there are a TON of knownledgable racers here on the forum, IMO the foremost would probably be chris streit, (2nd in NASA nationals driving a 3.3L ~72 911 gt2~ sorta).

he i believe would tell u about the lower lap time pyramid.

i have stolen all of the following information from chris, and i trust it 100%.

In later articles I will break down these categories a bit further.

Suprisingly one of the least effective upgrades (within a reasonable budget) is power. What? That’s correct. Sure if you have an unlimited budget and can turn that wheezing 6 cylinder into a 1000 HP monster you’ll pick up some significant time (and a few pairs of soiled underpants) but for the rest of us without a money tree there are more effective upgrades.

Now read that list again. I’ve listed it in order of effectiveness. You’ll notice that YOU are at the top of that list. Remember you’re the first round draft pick for your own track team, so invest your money in yourself first!

So lets get to it:


Everyone will tell you this but it’s hard to believe. I’m going to tell you again. A few track days with a good instructor are going to make you faster than adding 50 HP to your car. Even well seasoned drivers will admit that they still have difficulty with a certain turn, knowing that if they could “get it right” they could pick up some time. Ask a few people how they feel about turn 2 at Gingerman, “The Kink” at Road America, or the Corkscrew at Laguna Seca. Chances are they’ll frown and say “I know there’s more time in that corner!”

Now imagine you have a LOT of corners like that. If you could pick up just ¼ of a second at 8 corners on a track, you’ve just improved your lap times by 2 full seconds.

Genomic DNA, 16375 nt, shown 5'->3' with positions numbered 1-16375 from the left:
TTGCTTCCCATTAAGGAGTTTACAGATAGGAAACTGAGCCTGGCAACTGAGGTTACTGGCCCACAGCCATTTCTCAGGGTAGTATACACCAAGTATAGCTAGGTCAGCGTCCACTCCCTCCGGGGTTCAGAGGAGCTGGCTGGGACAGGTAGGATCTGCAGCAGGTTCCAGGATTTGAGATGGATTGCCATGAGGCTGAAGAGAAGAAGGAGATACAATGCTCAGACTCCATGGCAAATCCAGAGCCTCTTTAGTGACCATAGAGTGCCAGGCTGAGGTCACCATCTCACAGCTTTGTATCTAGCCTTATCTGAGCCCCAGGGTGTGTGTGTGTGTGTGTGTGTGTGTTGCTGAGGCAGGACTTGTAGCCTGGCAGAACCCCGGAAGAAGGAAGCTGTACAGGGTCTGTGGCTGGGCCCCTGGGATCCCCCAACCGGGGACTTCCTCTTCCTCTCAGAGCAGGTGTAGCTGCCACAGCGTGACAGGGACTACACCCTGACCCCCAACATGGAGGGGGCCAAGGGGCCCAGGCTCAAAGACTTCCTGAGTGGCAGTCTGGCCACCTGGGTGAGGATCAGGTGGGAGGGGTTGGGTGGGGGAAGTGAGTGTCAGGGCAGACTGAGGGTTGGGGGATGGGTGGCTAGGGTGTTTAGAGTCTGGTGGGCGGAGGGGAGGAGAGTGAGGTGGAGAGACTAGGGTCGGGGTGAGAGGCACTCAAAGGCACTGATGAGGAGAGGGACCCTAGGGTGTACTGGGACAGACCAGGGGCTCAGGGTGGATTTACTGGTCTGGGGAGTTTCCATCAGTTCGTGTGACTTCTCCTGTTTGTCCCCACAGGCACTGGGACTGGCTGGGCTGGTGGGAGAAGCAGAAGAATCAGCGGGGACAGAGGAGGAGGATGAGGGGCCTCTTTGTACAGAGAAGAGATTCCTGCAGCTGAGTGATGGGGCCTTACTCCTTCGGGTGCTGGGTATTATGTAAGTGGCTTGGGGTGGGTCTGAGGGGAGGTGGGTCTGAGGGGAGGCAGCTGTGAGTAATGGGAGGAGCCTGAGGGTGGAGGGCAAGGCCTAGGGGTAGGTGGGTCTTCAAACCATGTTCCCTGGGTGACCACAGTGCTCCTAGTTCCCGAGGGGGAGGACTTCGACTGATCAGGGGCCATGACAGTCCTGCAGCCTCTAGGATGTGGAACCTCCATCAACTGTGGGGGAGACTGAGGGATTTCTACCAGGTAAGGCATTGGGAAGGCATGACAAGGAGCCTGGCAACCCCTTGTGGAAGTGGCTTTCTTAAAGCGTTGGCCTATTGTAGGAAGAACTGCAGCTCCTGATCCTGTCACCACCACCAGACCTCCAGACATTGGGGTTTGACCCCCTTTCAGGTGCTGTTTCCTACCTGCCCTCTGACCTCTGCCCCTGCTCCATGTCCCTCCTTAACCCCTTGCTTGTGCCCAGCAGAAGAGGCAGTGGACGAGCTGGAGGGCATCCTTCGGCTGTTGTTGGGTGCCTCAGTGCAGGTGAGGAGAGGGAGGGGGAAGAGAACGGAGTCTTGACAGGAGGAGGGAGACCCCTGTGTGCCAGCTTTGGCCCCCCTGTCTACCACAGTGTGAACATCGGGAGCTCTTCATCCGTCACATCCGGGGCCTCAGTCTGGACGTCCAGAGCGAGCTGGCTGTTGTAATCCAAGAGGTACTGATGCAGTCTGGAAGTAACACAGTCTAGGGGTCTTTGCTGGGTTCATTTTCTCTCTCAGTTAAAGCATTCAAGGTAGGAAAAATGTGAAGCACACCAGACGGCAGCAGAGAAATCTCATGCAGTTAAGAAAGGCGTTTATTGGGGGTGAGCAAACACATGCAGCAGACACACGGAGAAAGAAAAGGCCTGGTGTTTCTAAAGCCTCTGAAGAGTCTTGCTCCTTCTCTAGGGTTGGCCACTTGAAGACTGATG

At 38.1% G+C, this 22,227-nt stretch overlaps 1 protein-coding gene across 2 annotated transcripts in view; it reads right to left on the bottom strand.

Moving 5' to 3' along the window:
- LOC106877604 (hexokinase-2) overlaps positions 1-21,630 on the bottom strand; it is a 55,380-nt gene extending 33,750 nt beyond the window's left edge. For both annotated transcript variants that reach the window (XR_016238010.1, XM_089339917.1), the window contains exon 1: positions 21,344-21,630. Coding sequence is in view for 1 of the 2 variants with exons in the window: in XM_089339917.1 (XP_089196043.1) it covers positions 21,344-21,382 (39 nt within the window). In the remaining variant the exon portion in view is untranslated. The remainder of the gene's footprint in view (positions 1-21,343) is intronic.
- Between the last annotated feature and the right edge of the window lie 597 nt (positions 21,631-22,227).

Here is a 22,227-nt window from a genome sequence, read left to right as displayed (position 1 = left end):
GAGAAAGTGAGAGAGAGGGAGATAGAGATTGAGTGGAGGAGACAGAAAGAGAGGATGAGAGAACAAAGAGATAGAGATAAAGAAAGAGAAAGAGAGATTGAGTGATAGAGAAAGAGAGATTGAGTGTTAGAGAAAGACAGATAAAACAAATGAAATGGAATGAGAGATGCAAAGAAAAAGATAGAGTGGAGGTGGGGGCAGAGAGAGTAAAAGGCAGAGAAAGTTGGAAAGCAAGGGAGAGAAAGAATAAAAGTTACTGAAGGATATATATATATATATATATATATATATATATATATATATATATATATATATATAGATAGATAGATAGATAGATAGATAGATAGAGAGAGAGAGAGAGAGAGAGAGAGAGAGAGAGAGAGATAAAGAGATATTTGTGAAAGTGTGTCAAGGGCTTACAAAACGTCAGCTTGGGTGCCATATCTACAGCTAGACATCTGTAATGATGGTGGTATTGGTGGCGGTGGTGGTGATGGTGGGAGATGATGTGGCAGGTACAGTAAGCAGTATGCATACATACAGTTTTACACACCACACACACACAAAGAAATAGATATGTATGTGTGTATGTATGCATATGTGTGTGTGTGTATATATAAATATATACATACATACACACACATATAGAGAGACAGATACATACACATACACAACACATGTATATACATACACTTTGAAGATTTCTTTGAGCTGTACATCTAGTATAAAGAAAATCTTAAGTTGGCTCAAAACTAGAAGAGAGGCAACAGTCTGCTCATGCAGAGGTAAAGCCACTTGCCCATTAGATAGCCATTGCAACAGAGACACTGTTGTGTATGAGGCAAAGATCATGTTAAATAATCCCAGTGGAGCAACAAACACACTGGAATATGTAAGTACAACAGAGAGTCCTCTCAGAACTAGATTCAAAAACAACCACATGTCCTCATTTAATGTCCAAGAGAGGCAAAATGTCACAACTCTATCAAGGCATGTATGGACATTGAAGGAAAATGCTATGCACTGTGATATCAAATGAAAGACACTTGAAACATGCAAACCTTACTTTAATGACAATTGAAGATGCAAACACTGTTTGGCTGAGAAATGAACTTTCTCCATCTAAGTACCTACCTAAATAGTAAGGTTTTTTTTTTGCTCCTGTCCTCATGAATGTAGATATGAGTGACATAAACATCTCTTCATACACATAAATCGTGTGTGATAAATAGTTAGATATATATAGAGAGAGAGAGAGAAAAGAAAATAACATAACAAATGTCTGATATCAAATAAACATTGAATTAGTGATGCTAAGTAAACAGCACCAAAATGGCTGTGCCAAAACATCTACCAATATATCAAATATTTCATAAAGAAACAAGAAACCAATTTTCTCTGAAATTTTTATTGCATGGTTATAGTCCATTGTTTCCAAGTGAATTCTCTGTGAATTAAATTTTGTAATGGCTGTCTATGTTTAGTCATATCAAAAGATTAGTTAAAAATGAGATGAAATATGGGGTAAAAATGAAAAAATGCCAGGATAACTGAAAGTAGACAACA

Someone asked me a question recently about my “go fast technique”. First and foremost everyone will tell you that the best method is “Seat time”. Get as much practice and time in the car as you possibly can. But that’s a given, and the question was, other than seat time, what can I do?

Here were a few things that work for me:

1. Constant re-evaluation of my line and technique. I try and find just ONE thing every time I’m out to improve. In the first few years of racing, there were so many things that I could improve that I just focused on trying to hit the line in every corner. After 2-3 years of racing I could pretty much hit the same spots on track in a 30 minute session within 6-12 inches.

It was commented to me that during the an enduro last year that I had some people worried because for my first 2.5 hour driving leg, I hit the same apex spot in a tough corner for 60 laps straight varying by no more than 6 inches the entire time. Best compliment I ever got and testament that other drivers are noticing consistency as much as speed.

Every lap, every corner, every time. So the first thing is consistency. Why? Without that, you cannot really MEASURE improvements to your line and technique because your times will be so variable. So now that I can keep my lap times within 2/10ths every lap, I know when a line change has a significant impact. I also have a data acquisition system which helps incrementally. I can section off the track, put together a “virtual best lap” and find out what my improvement would be if I executed perfectly.

I spend more time evaluating my line and actions than I do upgrading. It’s worth it. Here’s another article where I look at my braking technique in detail

So until you’re sure that an experienced driver couldn’t get in your car and improve upon your lap times by a second or more, hold off on the car upgrades.


Weight is the second best upgrade. Initially it’s free. It improves all aspects of your car. Less weight means better braking, acceleration, cornering, HP, cooling, mileage, you name it. It’s free (at least initially) because you can start removing unneeded items from you car at zero cost. Eventually you have to start replacing components with lighter ones and that costs money.

Think on it. With a lighter car:

1. Your brakes work better because they aren’t doing much work.
2. Your suspension works better because it has less to carry and transition
3. You pull harder with less mass to accelerate